Building .NET 1.1 Projects using Visual Studio 2005
UPDATE: The MSBuild Everett Environment (MSBEE) has just been announced! Soon this will be a (reasonably) supported scenario and we'll all be able to build both 1.1 and 2.0 versions of .NET code on Visual Studio 2005. Shiny.
I'm definitely digging the information on Jomo Fisher's MSBUILD blog. I've long been critical of MSBUILD calling it a "NAnt wanna-be" (usually in bitterness) because I'm SUCH a NAnt fan. However, while writing the book and working with VS.NET 2005 on the Coding4Fun articles I've grown to respect MSBUILD as an entity in its own right. More and more, I've been consistently impressed with it's flexibility and power.
Here's some gems from Jomo's site:
- Programmatically Converting older Projects to MSBuild - This kicks ass:
static void Main(string args)
ProjectFileConverter c = new ProjectFileConverter();
c.OldProjectFile = args;
c.NewProjectFile = args;
- Using VS.NET to target .NET 1.1 - A great and very visceral example of how the .targets system works. Additional info at Jon Galloway's blog who linked to Armand's blog. I ended up using Armand's "Everett Target" installer and it worked great with RTM. Armand's installer is a roll-up of Jomo's sample.
- Disclaimer: This target doesn't support COM references, Web references and a few other cases. But it sure proves the concept!
- ACTION REQUIRED (That means you blog reader!): Clichten is looking for feedback on this very issue. Should Microsoft offer rich target support for ISVs and vendors to target 1.1 with VS.NET 2005? Damn right they should.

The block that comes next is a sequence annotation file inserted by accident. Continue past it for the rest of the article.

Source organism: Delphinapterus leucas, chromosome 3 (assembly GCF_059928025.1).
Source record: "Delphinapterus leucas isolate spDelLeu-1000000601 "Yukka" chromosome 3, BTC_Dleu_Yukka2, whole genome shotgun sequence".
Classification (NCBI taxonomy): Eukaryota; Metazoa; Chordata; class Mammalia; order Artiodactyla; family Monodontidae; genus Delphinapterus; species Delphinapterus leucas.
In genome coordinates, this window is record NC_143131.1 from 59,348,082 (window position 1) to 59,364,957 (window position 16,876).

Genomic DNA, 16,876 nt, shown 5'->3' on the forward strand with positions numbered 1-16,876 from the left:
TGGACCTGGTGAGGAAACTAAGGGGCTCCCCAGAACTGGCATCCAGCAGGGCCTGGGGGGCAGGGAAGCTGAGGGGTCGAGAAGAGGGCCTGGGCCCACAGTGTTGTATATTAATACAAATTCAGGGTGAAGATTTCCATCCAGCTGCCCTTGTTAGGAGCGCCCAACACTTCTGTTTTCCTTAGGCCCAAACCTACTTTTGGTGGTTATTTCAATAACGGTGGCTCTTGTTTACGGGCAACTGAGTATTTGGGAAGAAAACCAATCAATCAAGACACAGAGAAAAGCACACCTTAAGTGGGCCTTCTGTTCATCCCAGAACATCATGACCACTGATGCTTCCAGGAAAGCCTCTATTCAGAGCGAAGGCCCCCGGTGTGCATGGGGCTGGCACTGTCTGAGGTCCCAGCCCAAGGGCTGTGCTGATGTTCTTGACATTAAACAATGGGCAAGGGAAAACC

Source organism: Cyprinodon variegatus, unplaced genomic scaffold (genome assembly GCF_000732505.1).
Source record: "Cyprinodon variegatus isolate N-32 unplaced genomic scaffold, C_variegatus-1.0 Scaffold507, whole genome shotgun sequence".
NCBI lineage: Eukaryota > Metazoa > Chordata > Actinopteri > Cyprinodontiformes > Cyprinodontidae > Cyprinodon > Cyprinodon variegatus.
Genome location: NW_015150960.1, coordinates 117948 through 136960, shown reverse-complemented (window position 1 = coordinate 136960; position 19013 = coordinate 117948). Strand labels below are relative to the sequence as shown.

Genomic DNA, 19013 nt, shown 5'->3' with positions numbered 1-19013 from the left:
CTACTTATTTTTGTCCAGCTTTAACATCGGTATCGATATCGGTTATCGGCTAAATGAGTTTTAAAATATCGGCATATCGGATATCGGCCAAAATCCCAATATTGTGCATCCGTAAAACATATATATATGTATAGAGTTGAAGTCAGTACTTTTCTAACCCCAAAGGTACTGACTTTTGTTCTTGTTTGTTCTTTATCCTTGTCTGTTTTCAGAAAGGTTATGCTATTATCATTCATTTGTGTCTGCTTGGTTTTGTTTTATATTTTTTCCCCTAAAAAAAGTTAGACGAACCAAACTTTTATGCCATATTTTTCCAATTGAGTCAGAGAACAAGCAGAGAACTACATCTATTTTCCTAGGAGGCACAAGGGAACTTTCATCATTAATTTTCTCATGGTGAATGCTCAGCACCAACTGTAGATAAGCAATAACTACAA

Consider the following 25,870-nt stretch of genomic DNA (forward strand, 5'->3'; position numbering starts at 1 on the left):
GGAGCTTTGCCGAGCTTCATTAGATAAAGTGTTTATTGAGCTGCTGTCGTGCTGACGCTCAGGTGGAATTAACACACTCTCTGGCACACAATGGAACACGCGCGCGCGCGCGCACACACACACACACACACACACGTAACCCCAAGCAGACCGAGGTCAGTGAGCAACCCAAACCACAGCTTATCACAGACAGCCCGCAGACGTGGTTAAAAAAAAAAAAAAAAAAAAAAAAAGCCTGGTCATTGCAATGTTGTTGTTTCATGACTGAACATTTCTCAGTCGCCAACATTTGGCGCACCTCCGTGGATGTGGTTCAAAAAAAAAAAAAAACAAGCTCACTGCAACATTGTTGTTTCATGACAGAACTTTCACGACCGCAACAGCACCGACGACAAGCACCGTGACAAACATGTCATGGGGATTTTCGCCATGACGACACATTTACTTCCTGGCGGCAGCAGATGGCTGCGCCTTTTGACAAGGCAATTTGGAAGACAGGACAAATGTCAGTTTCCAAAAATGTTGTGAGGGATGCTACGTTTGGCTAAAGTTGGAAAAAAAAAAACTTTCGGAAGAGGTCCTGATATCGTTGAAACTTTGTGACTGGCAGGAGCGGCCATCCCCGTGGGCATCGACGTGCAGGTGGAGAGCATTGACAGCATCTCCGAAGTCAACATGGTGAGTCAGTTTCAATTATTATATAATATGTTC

- If you care about this issue, go make your voice heard!
Other MSBUILD loveliness from elsewhere on the 'Net:
- Gustavo Guerra has a .targets file that adds 11 new targets to VS.NET 2005 including Mono. I suspect we're going to see some amazing stuff happening around targets. It'll be interesting to see how far it goes.
- Speculation: Could this flexibility make VS.NET 2005 an Eclipse competitor by enabling non-.NET targets?
- SharpDevelop (an alternate free .NET IDE) ships with two custom MSBuild Tasks for Mono explains Matt Ward. It takes a different tack than Gustavo's .target file. Instead the custom tasks do the actual work of compiling the code and delegating to MCS (the Mono compiler)
- Robert McLaws continues to push the MSBUILD envelope. Robert's MSBuild toolkit may be the engine on top of the engine. He adds a much-needed MSBUILD Configuration option to the Solution Explorer. He says, Watch this space. And I watch.